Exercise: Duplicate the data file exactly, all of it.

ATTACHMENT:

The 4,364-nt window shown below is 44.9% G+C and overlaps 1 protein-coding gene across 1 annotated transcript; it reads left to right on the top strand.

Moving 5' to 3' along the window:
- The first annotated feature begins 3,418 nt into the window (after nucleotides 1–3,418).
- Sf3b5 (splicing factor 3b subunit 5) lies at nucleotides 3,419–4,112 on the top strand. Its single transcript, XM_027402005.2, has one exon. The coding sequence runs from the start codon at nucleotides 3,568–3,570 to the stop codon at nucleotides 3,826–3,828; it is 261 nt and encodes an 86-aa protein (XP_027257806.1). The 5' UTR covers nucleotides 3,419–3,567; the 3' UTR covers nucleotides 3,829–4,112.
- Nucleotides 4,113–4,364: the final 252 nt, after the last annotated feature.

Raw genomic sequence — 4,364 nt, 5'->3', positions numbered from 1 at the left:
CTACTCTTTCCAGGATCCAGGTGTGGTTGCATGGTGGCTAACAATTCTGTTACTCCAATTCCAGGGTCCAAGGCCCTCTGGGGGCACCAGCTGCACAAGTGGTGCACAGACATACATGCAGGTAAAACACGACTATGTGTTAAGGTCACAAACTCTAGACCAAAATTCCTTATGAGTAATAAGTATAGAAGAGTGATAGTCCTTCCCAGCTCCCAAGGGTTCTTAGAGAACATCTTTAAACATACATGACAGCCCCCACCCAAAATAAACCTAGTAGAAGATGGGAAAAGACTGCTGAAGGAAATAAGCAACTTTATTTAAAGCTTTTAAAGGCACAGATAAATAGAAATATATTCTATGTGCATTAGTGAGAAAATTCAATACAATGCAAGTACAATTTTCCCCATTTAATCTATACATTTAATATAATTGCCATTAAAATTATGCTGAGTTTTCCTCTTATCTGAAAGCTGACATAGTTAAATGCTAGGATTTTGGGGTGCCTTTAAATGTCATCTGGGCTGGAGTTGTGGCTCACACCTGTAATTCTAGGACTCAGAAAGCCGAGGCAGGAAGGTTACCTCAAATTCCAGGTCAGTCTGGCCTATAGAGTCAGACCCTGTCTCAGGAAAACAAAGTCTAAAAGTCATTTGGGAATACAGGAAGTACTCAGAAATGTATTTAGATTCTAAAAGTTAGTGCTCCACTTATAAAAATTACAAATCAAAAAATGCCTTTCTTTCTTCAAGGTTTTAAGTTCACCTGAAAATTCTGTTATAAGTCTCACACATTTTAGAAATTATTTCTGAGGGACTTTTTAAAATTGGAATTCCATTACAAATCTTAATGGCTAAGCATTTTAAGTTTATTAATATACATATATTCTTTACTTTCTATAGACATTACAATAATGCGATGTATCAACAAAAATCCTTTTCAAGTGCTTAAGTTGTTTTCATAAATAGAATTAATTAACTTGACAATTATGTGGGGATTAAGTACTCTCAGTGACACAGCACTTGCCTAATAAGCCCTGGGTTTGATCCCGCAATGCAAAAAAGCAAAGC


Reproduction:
The 4,364-nt window shown below is 44.9% G+C and overlaps 1 protein-coding gene across 1 annotated transcript; it reads left to right on the top strand.

Moving 5' to 3' along the window:
- The first annotated feature begins 3,418 nt into the window (after nucleotides 1–3,418).
- Sf3b5 (splicing factor 3b subunit 5) lies at nucleotides 3,419–4,112 on the top strand. Its single transcript, XM_027402005.2, has one exon. The coding sequence runs from the start codon at nucleotides 3,568–3,570 to the stop codon at nucleotides 3,826–3,828; it is 261 nt and encodes an 86-aa protein (XP_027257806.1). The 5' UTR covers nucleotides 3,419–3,567; the 3' UTR covers nucleotides 3,829–4,112.
- Nucleotides 4,113–4,364: the final 252 nt, after the last annotated feature.

Raw genomic sequence — 4,364 nt, 5'->3', positions numbered from 1 at the left:
CTACTCTTTCCAGGATCCAGGTGTGGTTGCATGGTGGCTAACAATTCTGTTACTCCAATTCCAGGGTCCAAGGCCCTCTGGGGGCACCAGCTGCACAAGTGGTGCACAGACATACATGCAGGTAAAACACGACTATGTGTTAAGGTCACAAACTCTAGACCAAAATTCCTTATGAGTAATAAGTATAGAAGAGTGATAGTCCTTCCCAGCTCCCAAGGGTTCTTAGAGAACATCTTTAAACATACATGACAGCCCCCACCCAAAATAAACCTAGTAGAAGATGGGAAAAGACTGCTGAAGGAAATAAGCAACTTTATTTAAAGCTTTTAAAGGCACAGATAAATAGAAATATATTCTATGTGCATTAGTGAGAAAATTCAATACAATGCAAGTACAATTTTCCCCATTTAATCTATACATTTAATATAATTGCCATTAAAATTATGCTGAGTTTTCCTCTTATCTGAAAGCTGACATAGTTAAATGCTAGGATTTTGGGGTGCCTTTAAATGTCATCTGGGCTGGAGTTGTGGCTCACACCTGTAATTCTAGGACTCAGAAAGCCGAGGCAGGAAGGTTACCTCAAATTCCAGGTCAGTCTGGCCTATAGAGTCAGACCCTGTCTCAGGAAAACAAAGTCTAAAAGTCATTTGGGAATACAGGAAGTACTCAGAAATGTATTTAGATTCTAAAAGTTAGTGCTCCACTTATAAAAATTACAAATCAAAAAATGCCTTTCTTTCTTCAAGGTTTTAAGTTCACCTGAAAATTCTGTTATAAGTCTCACACATTTTAGAAATTATTTCTGAGGGACTTTTTAAAATTGGAATTCCATTACAAATCTTAATGGCTAAGCATTTTAAGTTTATTAATATACATATATTCTTTACTTTCTATAGACATTACAATAATGCGATGTATCAACAAAAATCCTTTTCAAGTGCTTAAGTTGTTTTCATAAATAGAATTAATTAACTTGACAATTATGTGGGGATTAAGTACTCTCAGTGACACAGCACTTGCCTAATAAGCCCTGGGTTTGATCCCGCAATGCAAAAAAGCAAAGC